This 3 year degree programme has been carefully designed with a heavy emphasis on Manufacturing and Production Engineering & Technologies. First two years of the degree programme is mapped to Pearson BTEC HND in Mechanical Engineering by Kingston University, London. At the year 3, students will follow the Final year of BSc (Hons) in Mechanical Engineering Degree Programmeof Kingston University, London. Students with NDT, NDES, SLIATE, HND or equivalent qualification can join the final year of this programme. (Top-up Degree)
Many mechanical engineers join production and manufacturing industry; work in the thermal power plants, engage in design and maintenance of industrial equipments and machinery, heating and
cooling systems for a range of industrial and commercial applications; all sorts of vehicular systems such as automobiles, aircrafts and watercrafts; and robotics. Modern-day mechanical engineers are heavily involved in the fields of automation, mechatronics and nanotechnology. Kingston University’s BSc (Hons) in Mechanical Engineering course lays the perfect foundation for future Mechanical Engineer.
For more information: http://www.kingston.ac.uk/undergraduate-course/mechanical-engineering-bsc/
The module provide students with an in depth understanding of business and management concepts required by professional engineers and enable them to acquire a set of skills for successful employment in large national and international companies. Additionally it develops students’ enterprising skills & attributes as well as their appreciation of engineering profession in a global context.
A major aspect of the module is introduction of quality systems with an emphasis on statistical approach to quality enhancement in engineering, including reliability, design of experiments and benchmarking.
This module is a core module in all the BSc programmes offered by the School and forms a capstone experience for the course. This major project is undertaken throughout the final year of the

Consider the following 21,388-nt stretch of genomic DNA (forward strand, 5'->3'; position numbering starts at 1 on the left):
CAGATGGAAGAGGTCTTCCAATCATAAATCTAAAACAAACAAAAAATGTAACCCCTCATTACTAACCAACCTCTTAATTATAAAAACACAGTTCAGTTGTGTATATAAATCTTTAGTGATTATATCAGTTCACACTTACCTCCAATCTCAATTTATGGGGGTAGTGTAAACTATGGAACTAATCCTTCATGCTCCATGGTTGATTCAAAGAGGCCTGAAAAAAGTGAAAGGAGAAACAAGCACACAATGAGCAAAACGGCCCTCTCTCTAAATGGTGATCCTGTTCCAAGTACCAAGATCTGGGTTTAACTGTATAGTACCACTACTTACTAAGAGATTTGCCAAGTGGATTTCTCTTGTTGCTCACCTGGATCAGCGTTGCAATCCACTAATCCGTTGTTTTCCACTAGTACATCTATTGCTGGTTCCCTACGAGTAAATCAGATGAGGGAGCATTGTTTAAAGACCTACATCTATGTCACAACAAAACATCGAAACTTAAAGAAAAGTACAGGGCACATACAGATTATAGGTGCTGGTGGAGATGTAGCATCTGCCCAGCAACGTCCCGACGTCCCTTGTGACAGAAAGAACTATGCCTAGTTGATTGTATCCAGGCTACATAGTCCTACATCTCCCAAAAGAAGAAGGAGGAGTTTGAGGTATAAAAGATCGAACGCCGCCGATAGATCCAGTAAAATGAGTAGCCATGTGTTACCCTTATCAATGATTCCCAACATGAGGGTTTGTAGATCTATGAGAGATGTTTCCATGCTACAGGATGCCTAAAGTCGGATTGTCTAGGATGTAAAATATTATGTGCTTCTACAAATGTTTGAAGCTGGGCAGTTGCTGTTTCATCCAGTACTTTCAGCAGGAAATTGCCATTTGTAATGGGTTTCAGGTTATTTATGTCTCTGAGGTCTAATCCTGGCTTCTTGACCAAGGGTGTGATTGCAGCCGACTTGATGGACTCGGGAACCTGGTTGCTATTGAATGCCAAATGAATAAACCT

programme and allows the students to research and study in depth a topic in their particular engineering discipline which is of personal interest, thus allowing them to demonstrate their ability to: Analyse and evaluate relevant subject areas previously covered in the course. Acquire and appraise new knowledge related to the project. Show willingness to apply individual judgement to new problems. Apply creativity and show intellectual input. Show organisational capability (through arranging meetings with supervisors, setting project goals and meeting appropriate deadlines).Communicate with others (through completing reports and a log book, as well as presenting a seminar and producing a display poster for the project). This module provides the students with an opportunity to further enhance the independence and employability skills industry is looking for in graduate engineers.
This module is a group project learning activity which may be based upon industrial need. The student group will be presented with an initial specification of industrial relevance. The group must
develop this initial specification into a final design.
This module introduces two major topics; firstly it is aimed at providing a short practical introduction to two of the standard analysis techniques available in the industry for the solution of complex engineering problems. These are Finite Element Analysis (FEA), and Computational Fluid Dynamics (CFD). The module will give the opportunity to develop skills and competence in using the FEA and CFD specialisedsoftware codes such as SolidWorks Simulation and SolidWorks Flow Simulation Such skills are readily transferable to more advanced stand-alone packages which may be used at a later stage in studies or in careers as professional engineers.
Secondly the module aims to develop a thorough understanding of the techniques of interfacing sensors and actuators to a computer and to develop an in depth knowledge of the programming
techniques necessary to achieve integration of a system. It also aims to develop a thorough understanding of how imbedded microprocessors may be used to control real world events.